Ray v. American Airlines, Inc.

Filing 111

MEMORANDUM OPINION, Granting Defendant's Motion for Summary Judgment 69 and dismissing case with prejudice. Motions for Continuance 85 and for Class Certification 62 and Defendants Motions to Strike and Stay Discovery 66 91 96 102 and 107 are DENIED AS MOOT. Plaintiffs Motion for Joinder of Parties 105 is also DENIED. Signed by Honorable Robert T. Dawson on April 2, 2009. (src) Modified on 4/3/2009 to correct link (jn).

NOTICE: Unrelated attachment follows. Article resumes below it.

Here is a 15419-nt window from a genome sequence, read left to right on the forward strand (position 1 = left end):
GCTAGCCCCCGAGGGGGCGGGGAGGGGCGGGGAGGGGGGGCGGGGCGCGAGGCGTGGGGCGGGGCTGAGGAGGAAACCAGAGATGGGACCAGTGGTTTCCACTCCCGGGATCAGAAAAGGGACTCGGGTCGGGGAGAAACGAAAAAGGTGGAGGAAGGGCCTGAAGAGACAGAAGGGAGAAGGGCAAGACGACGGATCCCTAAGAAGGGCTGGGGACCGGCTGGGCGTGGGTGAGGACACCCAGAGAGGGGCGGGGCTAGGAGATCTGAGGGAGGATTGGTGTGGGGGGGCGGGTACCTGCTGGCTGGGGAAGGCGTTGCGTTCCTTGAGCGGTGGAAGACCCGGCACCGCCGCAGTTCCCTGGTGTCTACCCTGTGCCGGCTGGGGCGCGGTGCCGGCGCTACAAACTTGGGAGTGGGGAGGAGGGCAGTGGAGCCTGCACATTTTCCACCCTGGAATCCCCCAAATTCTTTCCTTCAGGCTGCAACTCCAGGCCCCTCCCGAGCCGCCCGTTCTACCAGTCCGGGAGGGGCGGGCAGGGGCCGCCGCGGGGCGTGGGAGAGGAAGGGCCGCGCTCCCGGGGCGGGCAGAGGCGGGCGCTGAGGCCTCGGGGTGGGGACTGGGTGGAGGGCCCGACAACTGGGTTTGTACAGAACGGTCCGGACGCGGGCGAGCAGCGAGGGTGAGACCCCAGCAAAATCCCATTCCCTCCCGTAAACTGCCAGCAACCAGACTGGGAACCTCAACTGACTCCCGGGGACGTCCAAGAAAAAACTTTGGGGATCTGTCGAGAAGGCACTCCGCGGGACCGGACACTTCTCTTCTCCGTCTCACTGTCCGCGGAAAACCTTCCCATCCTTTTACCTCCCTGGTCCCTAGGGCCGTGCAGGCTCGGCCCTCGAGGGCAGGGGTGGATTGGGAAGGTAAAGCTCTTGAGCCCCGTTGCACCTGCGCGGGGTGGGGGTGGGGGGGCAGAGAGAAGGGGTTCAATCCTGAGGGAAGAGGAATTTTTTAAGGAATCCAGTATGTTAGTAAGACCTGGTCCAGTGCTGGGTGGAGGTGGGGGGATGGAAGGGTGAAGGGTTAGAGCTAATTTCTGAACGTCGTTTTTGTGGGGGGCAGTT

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IN THE UNITED STATES DISTRICT COURT FOR THE WESTERN DISTRICT OF ARKANSAS FAYETTEVILLE DIVISION CATHERINE RAY, individually and on behalf of all others similarly situated PLAINTIFF v. AMERICAN AIRLINES, INC Case No. 08-5025 DEFENDANT MEMORANDUM OPINION This matter is before the Court on Defendant's motion for summary judgment (Doc. 69) and supporting documents (Docs. 70- 71); and Plaintiff's response (Doc. (Doc. 84). 83) and supporting brief Also before the Court is Plaintiff's Motion for Continuance of Defendant's Summary Judgment Motion (Doc. 85) and Defendant's Motion to Strike (Doc. 91). For the reasons set forth herein, Defendant's motion (Doc. 69) is GRANTED and Plaintiff's Complaint is DISMISSED with prejudice. 85) and for Further, Plaintiff's Motion for Continuance (Doc. Class Certification (Doc. 62) and Defendant's Motions to Strike and to Stay Discovery (Docs. 66, 91, 96, 102 & 107) are DENIED AS MOOT. Plaintiff's Motion for Joinder of Parties (Doc. 105) is also DENIED. STANDARD OF REVIEW Summary judgment is appropriate only where there is no genuine issue of material fact and the moving party is entitled to judgment as a matter of law. Fed. R.Civ. P. 56(c). 1 The burden AO72A (Rev. 8/82) of proof is on the moving party to set forth the basis of its motion. Celotex Corp. v. Catrett, 477 U.S. 317 (1986). The Court must view all facts and inferences in the light most favorable to the nonmoving party. Matsushita Elec. Indus. Co. v. Zenith Radio, 475 U.S. 574 (1986). "The non-moving party, however, must still "present evidence sufficiently supporting the disputed material facts that a reasonable jury could return a verdict in [their] favor." Pope v. ESA Services, Inc., 406 F.3d 1001, 1003-4 (8th Cir. 2005) (quoting Gregory v. City of Rogers, Ark., 976 F.2d Summary judgment is appropriate 1006, 1010 (8th Cir. 1992)). where a plaintiff fails to present evidence sufficient to create a jury question as to an essential element of his claim. Turner v. Honeywell Fed. Manuf. & Tech., 336 F.3d 716 (8th Cir. 2003). BACKGROUND Plaintiff, Catherine Ray, brought this action based on the experiences on a December 29, 2006, American Airlines flight from Oakland to Dallas-Fort Worth airport ("DFW airport"), which was diverted to Austin, Texas ("Austin") because of weather conditions at DFW airport. aircraft against Plaintiff alleged that she was confined to the her will and forced to endure deplorable conditions on the ground in Austin for approximately nine and onehalf (9 ) hours by the Defendant. Plaintiff originally sought compensatory and punitive damages for false imprisonment, outrage or intentional infliction of 2 AO72A (Rev. 8/82) emotional distress, negligence, breach of contract, and fraud or deceit. Plaintiff contends that Defendant's actions or failures to act serve as the basis for her claim, including Defendant's failure to cancel or delay flights due to bad weather; Defendant's refusal to permit passengers to leave the airplane while it was on the runway in Austin; Defendant's failure to "supply the parked aircraft with essentials of water, food, sanitary waste removal, light, and breathable or fresh air at normal temperatures" while stranded on the runway in Austin; Defendant's failure to unload checked baggage when it finally allowed the passengers off the airplane in Austin at 9:30 p.m.; Defendant's refusal to provide overnight lodging, meals, ground transportation, telephone or other passenger expenses and losses caused by its diversion and stranding; and Defendant's refusal to allow some passengers to board their connecting flights in Dallas upon arrival the following morning. Plaintiff alleged that the delays resulted from Defendant's "intentional planning for or negligent lack of personnel, equipment, (First and ordinary weather disruptions." Amended Complaint 28). Further, Plaintiff alleged that Defendant's decision to keep the passengers on the plane during the delays was to "avoid expenses and lawful obligations to passengers associated with strandings, diversions, and canceled flights and for [Defendant's] and its officers, employees, agents and stockholders 3 AO72A (Rev. 8/82) own pecuniary gain at the expense of Plaintiff and other passengers." (First Amended Complaint 29). The Court previously ruled that Plaintiff's claims involving compensation for lodging, meals, ground transportation and other expenses were preempted by the Airline Deregulation Act ("ADA"), 47 U.S.C. 41413(b)(1), but that Plaintiff's claims, which were not controlled by specific regulations, were not preempted (Doc. 54, p. 26). Plaintiff's claims which are based on Defendant's decision to re-route her flight due to safety concerns and the FAA's decision to close the DFW airport for bad weather are preempted by the Federal Aviation Act ("FAA"). (Doc. 54, p. 27) However, the Court found there were no regulations in place to address the health and safety of air carrier passengers during lengthy delays on the ground (Doc. 54, p. 28). Therefore, Plaintiff's claims which are based on Defendant's actions after the flight was diverted and on the ground in Austin are not preempted. contract and Id. The Court dismissed Plaintiff's breach of claims for failure to state a claim. fraud Accordingly, Plaintiff's claims for negligence, false imprisonment and intentional infliction of emotional distress remain. Defendant moves for summary judgment on Plaintiff's remaining three claims based upon Plaintiff's pleadings and deposition testimony; her husband, Paul Heap's, deposition testimony, and the affidavit of John Terrell which authenticates the "American 4 AO72A (Rev. 8/82) Airlines Conditions of Carriage." ARGUMENT Choice of Law Defendant contends that Texas law is applicable to Plaintiff's claims. Despite the fact that Plaintiff argues that the law of the diversion states should apply in her motion for class certification, she contends in her summary judgment response, that Arkansas law should apply to her individual claims. In determining which state's law should apply, this Court applies the choice of law principles followed by the forum state Arkansas. St. Paul Fire and Marine Ins. Co. v. Building Const. Under the Enterprises, Inc., 526 F.3d 1166, 1167 (8th Cir. 2008). doctrine of lex loci delicti, the law of the place where the wrong took place is the proper choice of law. Ganey v. Kawasaki Motors However, in Wallis v. Corp., U.S.A., 234 S.W.3d 838 (Ark. 2006). Mrs. Smith's Pie Co., 550 S.W.2d 453 (Ark. 1977), the Arkansas Supreme Court adopted a test involving the five choice-influencing factors promulgated by Dr. Robert A. Leflar. Those factors are :(1) predictability of results, (2) maintenance of interstate and international order, (3) simplification of the judicial task, (4) advancement of the forum's governmental Id. interests, and (5) application of the better rule of law. In Schubert v. Target Stores, Inc., 201 S.W.3d 917 (Ark. 2005), the Arkansas Supreme Court addressed the proper choice-of-law analysis. 5 In Schubert, AO72A (Rev. 8/82) the court concluded and as a the case had significant the contacts with of Arkansas, Arkansas. result, applied substantive law The first factor, predictability of results, favors Texas law. Assuming this is certified as a class action as Plaintiff (1) to apply the proposes, the Court has two alternatives: substantive law of the six different states to which the planes in question were diverted or (2) to apply the law of each passenger's state of domicile, resulting in the application of virtually every state law in the country. maintenance of interstate order, also The second factor, favors Texas law. Defendant's headquarters is in Texas, and the tortious acts are alleged by Plaintiff to have occurred in Texas. Third, simplification of the judicial task does not favor either law. It is no more difficult for this Court to apply Texas tort law as opposed to Arkansas law. governmental interests Fourth, advancement of the forum's not favor either state. While does Arkansas obviously has an interest in protecting its residents; Texas, too, has an interest in protecting residents of all states who travel inside its borders. Fifth and finally, the application of the better rule of law, does not favor either state. The Court finds that Texas has a more significant relationship to the parties and subject litigation and that Leflar's five factors also favor Texas law. While Plaintiff may 6 AO72A (Rev. 8/82) reside in Arkansas, the allegations supporting Plaintiff's claims involve actions/inactions that occurred in Texas. Intentional Infliction of Emotional Distress (IIED) Defendant seeks summary judgment on Plaintiff's IIED claim as (1) IIED is a gap-filler tort that can only be maintained when no other traditional common law or statutory causes of action cover the alleged facts; (2) Plaintiff did not suffer "severe" emotional distress; and (3) Defendant's alleged acts do not rise to the level of extreme and outrageous conduct. To recover on a cause of action for intentional infliction of emotional distress, a plaintiff must show that (1) the defendant acted intentionally or recklessly, (2) the defendant's conduct was "extreme and outrageous"; (3) the defendant's actions caused the plaintiff emotional distress; and (4) the resulting emotional distress was severe. Hoffmann-La Roche, Inc. v. Zeltwanger, 144 S.W.3d 438 (Tex. 2004). However, the Supreme Court of Texas has described the tort of intentional infliction of emotional distress as: [f]irst and foremost, a gap-filler tort, judicially created for the limited purpose of allowing recovery in those rare instances in which a defendant intentionally inflicts severe emotional distress in a manner so unusual that the victim has no other recognized theory of redress. The tort's clear purpose...was to supplement existing forms of recovery by providing a cause of action for egregious conduct that might otherwise go unremedied. We cautioned, however, that the tort was a gap-filler tort that should not be extended to circumvent the limitations placed on the recover of mental anguish damages under more 7 AO72A (Rev. 8/82) established tort doctrines. Id. citing Standard Fruit & Vegetable Co. v. Johnson, 985 S.W.2d 62 (Tex. 1998)(internal citations and quotations omitted). The court further explained that "[i]n creating the new tort, we never intended that it be used to evade legislatively-imposed limitations on statutory claims or to supplant existing common law remedies." Id. A plaintiff cannot recover on a claim for intentional infliction of emotional distress that "is merely incidental to the commission of some other tort." & Vegetable Co., 985 S.W.2d at 68. Standard Fruit Even where the plaintiff is unable to recover on his primary claim, he cannot maintain an action for intentional infliction of emotional distress where the "gravamen" of his complaint may be addressed by an existing statutory or common-law remedy. S.W.3d at 447-48. The Court finds that the gravamen of Plaintiff's claims are for negligence and false imprisonment; therefore, she is not entitled to an IIED claim under Texas law. Further, even if so Hoffmann-LaRoche, Inc., 144 entitled, the Court would still grant summary judgment as she cannot show that Defendant's conduct was "extreme and outrageous" or that she suffered "severe" emotional distress. False Imprisonment Defendant moves for summary judgment on Plaintiff's claim of false imprisonment contending: (1) Plaintiff and Mr. Heap admitted 8 AO72A (Rev. 8/82) that Defendant twice offered them the choice to deplane, however, they elected not to do so; and (2) Plaintiff never revoked her consent to remaining on the aircraft. Plaintiff contends that Defendant "deceived" Plaintiff into remaining on the airplane, therefore, her detention was without consent. Pursuant to Texas law, the elements of false imprisonment are (1) willful detention, (2) without consent, and (3) without authority of law. 502 (Tex. 2002). Wal-Mart Stores, Inc. v. Rodriguez, 92 S.W.3d Under the facts of this case, the Court finds that Plaintiff's claim that she was falsely imprisoned must fail. First, Plaintiff cannot show that the detention was without consent. In her deposition, Plaintiff testified that she was twice offered a chance to deplane but that she was told she would "be on [her] own", and she did not want any further expenses, such as a car rental. (Doc. 84-1, pp. 3-4, 13). Plaintiff further stated that she never told the pilot or the flight attendants that she wanted to deplane (Doc. 84-1, p. 12-13); therefore, the detention cannot be considered willful on behalf of Defendant. It is Plaintiff's position that she did not revoke her consent to remain on the airplane as Defendant deceived her into remaining on the airplane. Plaintiff stated that she remained on the airplane because the pilot continued to express, every thirty or forty minutes, that they would continue their flight to Dallas, as soon as the weather cooperated. (Doc. 84-1, pp. 3, 8). 9 AO72A (Rev. 8/82) However, Plaintiff's husband, Paul Heap testified that it was his understanding that, at some point during the delay, the pilot was restricted from continuing the flight to Dallas due to FAA regulations regarding flight hours, but that they could not get the airplane to a gate as the ground crew could not operate due to lightning in the area. (Doc. 69-2, pp. 7-8). Plaintiff confirmed that about midway through the delay, there was "a lot of rain", "some wind" and lightning in Austin. 12). (Doc. 84-1, p. Therefore, it appears that Plaintiff understood why the pilot could not permit the passengers to deplane on the tarmac and was unable to deliver them to a gate. Finally, even if Plaintiff had communicated her wish to withdraw her consent and to deplane, Defendant was justified in its detention of the passengers absent some exigent circumstances. See Abourezk v. New York Airlines, Inc., 895 F.2d 1456 (D.C. Cir. 1990)(noting the "special concerns that attend the incredibly busy and dangerous business of common carrier air transport"). While the Court is sympathetic to Plaintiff and the other passengers' position, and believes that Defendant could the and facts should do have not handled a this claim situation of false differently, imprisonment. Negligence support Defendant moves the Court to grant summary judgment on Plaintiff's negligence claim as (1) Plaintiff suffered no injury 10 AO72A (Rev. 8/82) or damages in relation to Defendant's alleged negligence; (2) Defendant owed no duty to Plaintiff; and (3) Defendant did not breach any alleged duty owed to Plaintiff. To establish a negligence claim, Plaintiff must prove that (1) Defendant owed a duty to her; (2) Defendant breached that duty; and (3) Plaintiff suffered damages proximately caused by the breach. Elwood, 197 S.W.3d 793 (Tex. 2006). Kroger Co. v. Whether a duty exists is a threshold inquiry and a question of law, and liability cannot be imposed if no duty exists. S.W.2d 542, 544 (Tex. 1998). conduct violates a Id. citing Van Horn v. Chambers, 970 Under Texas law, if a defendant's duty, rather than a duty See contractual independently imposed by law, there is no negligence claim. DeWitt County Elec. Cooperative, Inc. v. Parks, 1 S.W.3d 96, 105 (Tex. 1999)(a contract which "spells out the parties' respective rights," governs any dispute, not common-law negligence). Defendant contends it owed no duty to Plaintiff. In her First Amended Complaint (Doc. 1-1, p. 19), Plaintiff contends Defendant owed Plaintiff a duty "to use best efforts to bring passengers safely to their destinations, to plan for weather related disturbances in its flight operations, and to refrain from mistreatment of them with unjustified involuntary confinement, deprivation of passengers' baggage and stranding in remote locations." (Doc. 1-1, 51). Of these alleged duties, only the failure to plan for weather related disturbances and stranding in 11 AO72A (Rev. 8/82) remote locations are potentially actionable here. It is undisputed that Plaintiff arrived safely at her destination and was never deprived of any baggage (Doc. 84-1, pp. 21-23). Further, the Court previously found that Plaintiff's confinement was justified under the circumstances. American Airlines' Conditions of Carriage constituted a contract between Plaintiff and Defendant. It provides, in pertinent part: American will endeavor to carry you and your baggage with reasonable dispatch, but times shown in timetables or elsewhere are not guaranteed and form no part of this Contract... Schedules are subject to change without notice. American is not responsible for or liable for failure to make connections, or to operate any flight according to schedule, or for a change to the schedule of any flight. Under no circumstances shall American be liable for any special, incidental or consequential damages arising from the foregoing. AA may, in the event of a force Majeure Event, without notice, cancel, terminate, divert, postpone or delay any flight... AA..will provide...timely and frequent updates regarding known delays, cancellations and diversions and will strive to provide the best available information concerning the duration of delays and to the extent available, the flight's anticipated departure time. We are not responsible for any special, incidental or consequential damages if we do not meet this commitment. In the case of extraordinary events that result in very lengthy onboard delays, AA...will make every reasonable effort to ensure that essential needs of food (snack bar such as a Nutri-Grain), water, restroom facilities and basic medical assistance are met. We are not responsible for any special, incidental or consequential damages if we do not meet this commitment. 12 AO72A (Rev. 8/82) If a flight is adversely affected by events beyond our control, you are responsible for your own overnight accommodations, meals and incidental expenses. In extreme circumstances, it is possible that a flight will cancel while on the ground in the city to which it was diverted. When this happens: You will be rerouted on the next AA...flight with available seats or...If we are unable to reroute you, reasonable overnight accommodations will be provided.... (Doc. 8-1, pp. 9, 42-43, 50-51). Plaintiff must establish both the existence and the violation of a duty owed to her by Defendant to establish liability in tort. El Chico Corp. v. Poole, 732 S.W.2d 306 (Tex. 1987). It appears that Plaintiff does not complain of any duty of care owed by Defendant separate and apart from the Conditions of Carriage. Therefore, Plaintiff is limited to an action for breach of contract. See Continental Airlines, Inc. v. Kiefer, 920 S.W.2d 274 (Tex. 1996) citing Southwestern Bell Tel. Co. v. DeLanney, 809 S.W.2d 493 (Tex. 1991). Even if Plaintiff's allegations could be construed as a duty separate and apart from the contract, Defendant had no duty to provide Plaintiff with a stress-free flight environment. See Farash v. Continental Airlines, Inc., 574 F.Supp.2d 356 (S.D.N.Y. 2008). A common carrier is not an insurer of the safety of its passengers but owes them that high degree of care that a very cautious, prudent, and competent person would use under the same or similar circumstances. Slentz v. American Airlines, Inc., 817 S.W.2d 366 (Tex. App. - Austin 1991)(citations omitted). Further, 13 AO72A (Rev. 8/82) Plaintiff must prove that Defendant's breach of such duty was a proximate cause of damages suffered by her. Assuming Defendant owed a duty to Plaintiff, Defendant contends it did not breach such duty, and, even if it did, Plaintiff suffered no injury or damages from the breach. Plaintiff stated although she was provided with sodas and granola bars, she was hungry and thirsty, but never felt dehydrated and did not ask the flight crew to assist her (Doc. 841, pp. 7, 24, 26-27). Plaintiff testified that after approximately six hours on the tarmac, she went to the restroom, and the toilet was not flushing properly and there was no water to wash her hands (Doc. 84-1, p. 9), however, she did not notify a flight attendant or attempt to use another restroom. stated the airplane was "stuffy", "smelly" and Plaintiff she was "exhausted", but she was not too hot or too cold (Doc. 84-1, pp. 17, 28). According to Plaintiff, one passenger argued with the flight attendants and yelled at the pilot, and it was "pretty tense." (Doc. 84-1, p. 10). contends she suffered from "a mild case of Plaintiff claustrophobia", but never received any treatment and that it was stressful to see passengers getting upset and for paramedics to twice board the plane. (Doc. 84-1, pp. 13-14). Plaintiff stated she had an upset stomach the next morning, which she attributed to not being able to wash her hands (Doc. 84-1, p. 22). 14 AO72A (Rev. 8/82) The only potential damages suffered by Plaintiff for Defendant's alleged negligent actions while on the ground in Austin are emotional distress and an upset stomach she attributes to not being able to wash her hands. The general rule is that expert testimony is needed to establish causation outside common knowledge and experience of jurors. Guevara v. Ferrer, 247 S.W.3d 662 (Tex. 2007)(citations omitted). See also, Kaster v. Woodson, 123 S.W.2d 981 (Tex.Civ.App.-Austin 1938, writ ref'd)("What is an infection and from whence did it come are matters determinable only by medical experts"). Further, Defendant had no duty to See provide Plaintiff with a stress-free flight environment. Farash, supra. Accordingly, Plaintiff cannot show that she suffered any injuries that were proximately caused by Defendant, and her negligence claim must fail. Additional Discovery Plaintiff claims the motion for summary judgment should not be decided at this time as additional discovery is warranted. Additional discovery is not necessary as the key facts necessary for resolution of Plaintiff's claims are undisputed. Plaintiff submitted an affidavit of her counsel, Paul Hudson, stating he believes discovery will produce evidence sufficient to survive the motion for summary judgment based upon: (1) admissions to the court by the defendant and its representatives; (2) public statements of defendant's managers as reported in the media; (3) reports, 15 AO72A (Rev. 8/82) investigations, and Congressional testimonies of the Inspector General of the U.S. Department of Transportation on the incident and on defendant's longstanding lack of contingency planning for weather related disruptions of its flight schedule; (4) reports on other stranding incidents by defendant as reported in the media and by the nonprofit organization, the Coalition for an Airline Passengers' Bill of Rights; (5) conversations with and written statements or affidavits from over a dozen passengers directly involved in the incident; (6) defendant's policies, practices and patterns of behavior regarding the incident and other similar incidents of stranding and confinement of passengers for lenghty periods of time in aircraft on the ground, often with inadequate water, food, temperature and air quality, or rest room facilities; (7) documents produced by Kathleen Hanni pursuant to a subpoena duces tecum of the defendant and by Catherine Ray; and (8) the deposition testimony of Catherine Ray, Paul Heap and Kathleen Hanni. (Doc. 85-1). Much of the information Plaintiff states she is seeking is related to her desire to certify this action as a class action claim. That information is not necessary to a resolution of the motion for summary judgment on Plaintiff's individual claims currently before the Court. Further, much of the information is public information, according to Plaintiff, that may be obtained by avenues other than discovery from Defendant. Further, the Court has considered the deposition testimony of Catherine Ray and Paul Heap. possesses any information The Court assumes Mr. Hudson by Kathleen Hanni as he provided represents her in an identical action in the Northern District of California. Finally, there is no motion to compel currently Accordingly, Plaintiff's Rule 56(f) pending before this Court. 16 AO72A (Rev. 8/82) Motion for Continuance (Doc. 85) is DENIED and Defendant's Motion to Strike Portions of the Affidavit of Paul S. Hudson (Doc. 91) is DENIED AS MOOT. After Plaintiff's Motion for Class Certification and Defendant's Motion for Summary Judgment were fully briefed and ripe for the Court's review, Plaintiff moved to amend her complaint to add two Plaintiffs (Doc. 105). Plaintiff seeks to add Michelle Mann and Mark Vail whose flights were diverted to Little Rock, Arkansas; and Austin, Texas, respectively. The Court finds that good cause to amend does not exist at this stage of the proceedings. The Court has determined that Plaintiff may not maintain a class action, as summary judgment is appropriate on her individual claims. DENIED. CONCLUSION For the reasons reflected above, Defendant's motion for summary judgment (Doc. 69) is GRANTED and Plaintiff's Complaint is DISMISSED WITH PREJUDICE. Further, Plaintiff's Motions for Accordingly, Plaintiff's Motion (Doc. 105) is Continuance (Doc. 85) and for Class Certification (Doc. 62) and Defendant's Motions to Strike and Stay Discovery (Docs. 66, 91, 96, 102 & 107) are DENIED AS MOOT. Plaintiff's Motion for Joinder of Parties (Doc. 105) is also DENIED. 17 AO72A (Rev. 8/82) IT IS SO ORDERED this 2nd day of April, 2009. /s/ Robert T. Dawson Honorable Robert T. Dawson United States District Judge 18 AO72A (Rev. 8/82)